Lent 3C Sermon (2013)

3rd Sunday in Lent
Texts: Luke 13:1-9;
Isaiah 55:1-9


A surprising fruit of modern medicine has been the increase in near-death experiences — people whose hearts stop, but then are revived. As a pastor, I’ve been privileged through the years that more than a few parishioners have shared their stories with me. But those who have had such experiences are by no means just church folks. And interviews with those who have experienced death and come back create an unusual witness for the church: the God who meets us on the other side of death appears to be a God eager to embrace us with loving mercy, and not one who is quick to punish or condemn. The population of those experiencing near-death is hugely diverse — by no means a majority of orthodox believers in Jesus. And the experiences shared by this diverse group of folks are remarkably similar.

Since Dr. Raymond Moody’s original research, (1) there has been a growing acceptance that approximately half of those who return from clinical death remember a near-death experience that is similar, despite varying religious and cultural backgrounds. Listen to this typical account:

A dying woman hears her doctor pronounce her dead while feeling herself sucked rapidly through a long, dark tunnel. She then finds herself outside her physical body, looking down on the doctors still trying to resuscitate her. She experiences herself as having a spiritual body which is very different from her physical body, like a floating amorphous cloud that communicates by thought. Relatives and friends who have already died come to meet her and bring her to a “Being of Light” who accepts and loves her more deeply than she has ever experienced. Like a magnet drawn to iron, she is drawn to the personal acceptance and compassion of this dazzling Being of Light.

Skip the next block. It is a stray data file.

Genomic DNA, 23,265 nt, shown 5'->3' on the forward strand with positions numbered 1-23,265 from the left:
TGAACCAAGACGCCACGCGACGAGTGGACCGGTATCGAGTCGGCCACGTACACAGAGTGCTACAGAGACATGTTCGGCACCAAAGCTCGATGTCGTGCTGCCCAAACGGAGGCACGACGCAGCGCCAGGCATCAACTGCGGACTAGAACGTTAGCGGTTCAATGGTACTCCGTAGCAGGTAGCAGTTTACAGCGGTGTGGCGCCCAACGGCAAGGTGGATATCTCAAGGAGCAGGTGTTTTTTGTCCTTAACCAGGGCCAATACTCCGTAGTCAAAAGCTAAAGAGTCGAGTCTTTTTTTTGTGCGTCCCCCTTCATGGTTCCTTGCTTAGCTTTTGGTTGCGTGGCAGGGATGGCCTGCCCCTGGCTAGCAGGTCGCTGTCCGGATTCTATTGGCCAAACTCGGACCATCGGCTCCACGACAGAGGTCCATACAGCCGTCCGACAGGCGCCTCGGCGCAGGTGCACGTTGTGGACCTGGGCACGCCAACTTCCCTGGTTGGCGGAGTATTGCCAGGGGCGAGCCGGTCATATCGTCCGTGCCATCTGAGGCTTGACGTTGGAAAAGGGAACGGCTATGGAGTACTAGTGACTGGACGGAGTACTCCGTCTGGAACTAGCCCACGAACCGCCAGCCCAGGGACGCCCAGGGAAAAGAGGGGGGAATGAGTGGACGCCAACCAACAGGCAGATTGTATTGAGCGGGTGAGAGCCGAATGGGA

Shortly after appearing, the Being of Light asks the question, “What have you done with your life to show me?” This question isn’t accusing or threatening, but rather is pervaded with total love and acceptance, no matter what the answer. The non-judgmental Being of Light helps the dying person answer the question by presenting a panoramic review that is like a film of the individual’s whole life. This review is meant to provoke reflection. The Being seems to know all and is displaying the review so that the dying person can understand two things: how she loved others and how she learned through her experiences and mistakes. Only when a person learns how she has loved, and how she can deepen her love, does the Being ask her if she would like to stay or return to earth. Although many would like to stay in the next world, all who have returned to tell of their experience have finally decided with the Being of Light that they still have a mission to fulfill on earth, such as raising their young children or giving others the total acceptance radiated by the Being of Light.

Those who return from such experiences bring a new and enduring desire to love others and to grow in self-knowledge. They also have less fear of death because they no longer fear God’s judgment. Dr. Elisabeth Kubler-Ross reports that meeting such a non-judgmental God helps these people to live non-judgmentally. For instance, after a near-death experience a minister could not continue as pastor of his church. He was enveloped in such a total love upon encountering the Being of Light that he could no longer teach condemnation in the way his denomination demanded.